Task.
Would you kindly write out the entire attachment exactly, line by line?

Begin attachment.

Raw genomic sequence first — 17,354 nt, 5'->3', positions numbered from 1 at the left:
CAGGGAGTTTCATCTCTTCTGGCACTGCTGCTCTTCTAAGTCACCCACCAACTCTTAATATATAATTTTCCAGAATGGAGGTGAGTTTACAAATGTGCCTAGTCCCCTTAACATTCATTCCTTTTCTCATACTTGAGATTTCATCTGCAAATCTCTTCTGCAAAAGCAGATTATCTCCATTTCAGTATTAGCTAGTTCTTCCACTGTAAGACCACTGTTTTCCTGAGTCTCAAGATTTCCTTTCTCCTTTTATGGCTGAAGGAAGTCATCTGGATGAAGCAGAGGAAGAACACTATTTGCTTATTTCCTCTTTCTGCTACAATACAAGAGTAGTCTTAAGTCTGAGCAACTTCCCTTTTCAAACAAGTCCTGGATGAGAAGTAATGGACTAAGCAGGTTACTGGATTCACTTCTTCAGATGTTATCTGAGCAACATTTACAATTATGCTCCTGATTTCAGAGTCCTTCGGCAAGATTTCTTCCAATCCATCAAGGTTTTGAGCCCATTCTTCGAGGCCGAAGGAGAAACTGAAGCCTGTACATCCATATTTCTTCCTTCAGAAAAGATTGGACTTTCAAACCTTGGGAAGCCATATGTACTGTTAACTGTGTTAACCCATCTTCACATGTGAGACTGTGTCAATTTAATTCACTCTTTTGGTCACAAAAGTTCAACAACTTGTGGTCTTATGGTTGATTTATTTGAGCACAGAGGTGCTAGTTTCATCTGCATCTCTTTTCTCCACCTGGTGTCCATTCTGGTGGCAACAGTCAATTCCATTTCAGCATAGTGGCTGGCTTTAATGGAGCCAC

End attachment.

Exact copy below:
Raw genomic sequence first — 17,354 nt, 5'->3', positions numbered from 1 at the left:
CAGGGAGTTTCATCTCTTCTGGCACTGCTGCTCTTCTAAGTCACCCACCAACTCTTAATATATAATTTTCCAGAATGGAGGTGAGTTTACAAATGTGCCTAGTCCCCTTAACATTCATTCCTTTTCTCATACTTGAGATTTCATCTGCAAATCTCTTCTGCAAAAGCAGATTATCTCCATTTCAGTATTAGCTAGTTCTTCCACTGTAAGACCACTGTTTTCCTGAGTCTCAAGATTTCCTTTCTCCTTTTATGGCTGAAGGAAGTCATCTGGATGAAGCAGAGGAAGAACACTATTTGCTTATTTCCTCTTTCTGCTACAATACAAGAGTAGTCTTAAGTCTGAGCAACTTCCCTTTTCAAACAAGTCCTGGATGAGAAGTAATGGACTAAGCAGGTTACTGGATTCACTTCTTCAGATGTTATCTGAGCAACATTTACAATTATGCTCCTGATTTCAGAGTCCTTCGGCAAGATTTCTTCCAATCCATCAAGGTTTTGAGCCCATTCTTCGAGGCCGAAGGAGAAACTGAAGCCTGTACATCCATATTTCTTCCTTCAGAAAAGATTGGACTTTCAAACCTTGGGAAGCCATATGTACTGTTAACTGTGTTAACCCATCTTCACATGTGAGACTGTGTCAATTTAATTCACTCTTTTGGTCACAAAAGTTCAACAACTTGTGGTCTTATGGTTGATTTATTTGAGCACAGAGGTGCTAGTTTCATCTGCATCTCTTTTCTCCACCTGGTGTCCATTCTGGTGGCAACAGTCAATTCCATTTCAGCATAGTGGCTGGCTTTAATGGAGCCAC